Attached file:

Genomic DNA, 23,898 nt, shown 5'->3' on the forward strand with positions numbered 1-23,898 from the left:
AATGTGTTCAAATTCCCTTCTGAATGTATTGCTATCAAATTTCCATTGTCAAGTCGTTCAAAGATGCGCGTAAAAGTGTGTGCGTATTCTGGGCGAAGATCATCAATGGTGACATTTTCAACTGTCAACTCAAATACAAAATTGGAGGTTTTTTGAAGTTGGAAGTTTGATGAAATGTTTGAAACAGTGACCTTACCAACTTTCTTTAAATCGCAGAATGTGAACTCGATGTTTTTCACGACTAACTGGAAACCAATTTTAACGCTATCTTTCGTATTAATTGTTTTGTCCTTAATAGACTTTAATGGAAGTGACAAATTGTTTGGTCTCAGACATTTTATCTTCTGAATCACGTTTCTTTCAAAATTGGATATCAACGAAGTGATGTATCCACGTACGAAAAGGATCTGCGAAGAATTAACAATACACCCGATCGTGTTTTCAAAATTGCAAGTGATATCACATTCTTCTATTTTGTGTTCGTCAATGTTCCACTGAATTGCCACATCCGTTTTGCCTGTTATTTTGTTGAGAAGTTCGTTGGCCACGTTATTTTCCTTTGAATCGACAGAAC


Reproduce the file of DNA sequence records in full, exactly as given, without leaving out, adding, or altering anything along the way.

Genomic DNA, 23,898 nt, shown 5'->3' on the forward strand with positions numbered 1-23,898 from the left:
AATGTGTTCAAATTCCCTTCTGAATGTATTGCTATCAAATTTCCATTGTCAAGTCGTTCAAAGATGCGCGTAAAAGTGTGTGCGTATTCTGGGCGAAGATCATCAATGGTGACATTTTCAACTGTCAACTCAAATACAAAATTGGAGGTTTTTTGAAGTTGGAAGTTTGATGAAATGTTTGAAACAGTGACCTTACCAACTTTCTTTAAATCGCAGAATGTGAACTCGATGTTTTTCACGACTAACTGGAAACCAATTTTAACGCTATCTTTCGTATTAATTGTTTTGTCCTTAATAGACTTTAATGGAAGTGACAAATTGTTTGGTCTCAGACATTTTATCTTCTGAATCACGTTTCTTTCAAAATTGGATATCAACGAAGTGATGTATCCACGTACGAAAAGGATCTGCGAAGAATTAACAATACACCCGATCGTGTTTTCAAAATTGCAAGTGATATCACATTCTTCTATTTTGTGTTCGTCAATGTTCCACTGAATTGCCACATCCGTTTTGCCTGTTATTTTGTTGAGAAGTTCGTTGGCCACGTTATTTTCCTTTGAATCGACAGAAC